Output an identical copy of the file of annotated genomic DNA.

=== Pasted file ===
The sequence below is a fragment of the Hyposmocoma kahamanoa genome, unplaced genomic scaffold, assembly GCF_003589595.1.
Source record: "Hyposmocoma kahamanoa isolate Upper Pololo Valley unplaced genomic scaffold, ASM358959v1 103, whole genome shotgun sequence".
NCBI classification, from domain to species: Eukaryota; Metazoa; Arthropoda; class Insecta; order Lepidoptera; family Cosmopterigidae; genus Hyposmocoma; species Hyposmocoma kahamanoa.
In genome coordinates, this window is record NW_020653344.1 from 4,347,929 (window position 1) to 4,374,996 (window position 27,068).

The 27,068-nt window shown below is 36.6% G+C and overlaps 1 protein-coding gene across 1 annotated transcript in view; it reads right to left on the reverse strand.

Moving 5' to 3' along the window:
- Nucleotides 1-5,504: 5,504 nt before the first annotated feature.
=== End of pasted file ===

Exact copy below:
The sequence below is a fragment of the Hyposmocoma kahamanoa genome, unplaced genomic scaffold, assembly GCF_003589595.1.
Source record: "Hyposmocoma kahamanoa isolate Upper Pololo Valley unplaced genomic scaffold, ASM358959v1 103, whole genome shotgun sequence".
NCBI classification, from domain to species: Eukaryota; Metazoa; Arthropoda; class Insecta; order Lepidoptera; family Cosmopterigidae; genus Hyposmocoma; species Hyposmocoma kahamanoa.
In genome coordinates, this window is record NW_020653344.1 from 4,347,929 (window position 1) to 4,374,996 (window position 27,068).

The 27,068-nt window shown below is 36.6% G+C and overlaps 1 protein-coding gene across 1 annotated transcript in view; it reads right to left on the reverse strand.

Moving 5' to 3' along the window:
- Nucleotides 1-5,504: 5,504 nt before the first annotated feature.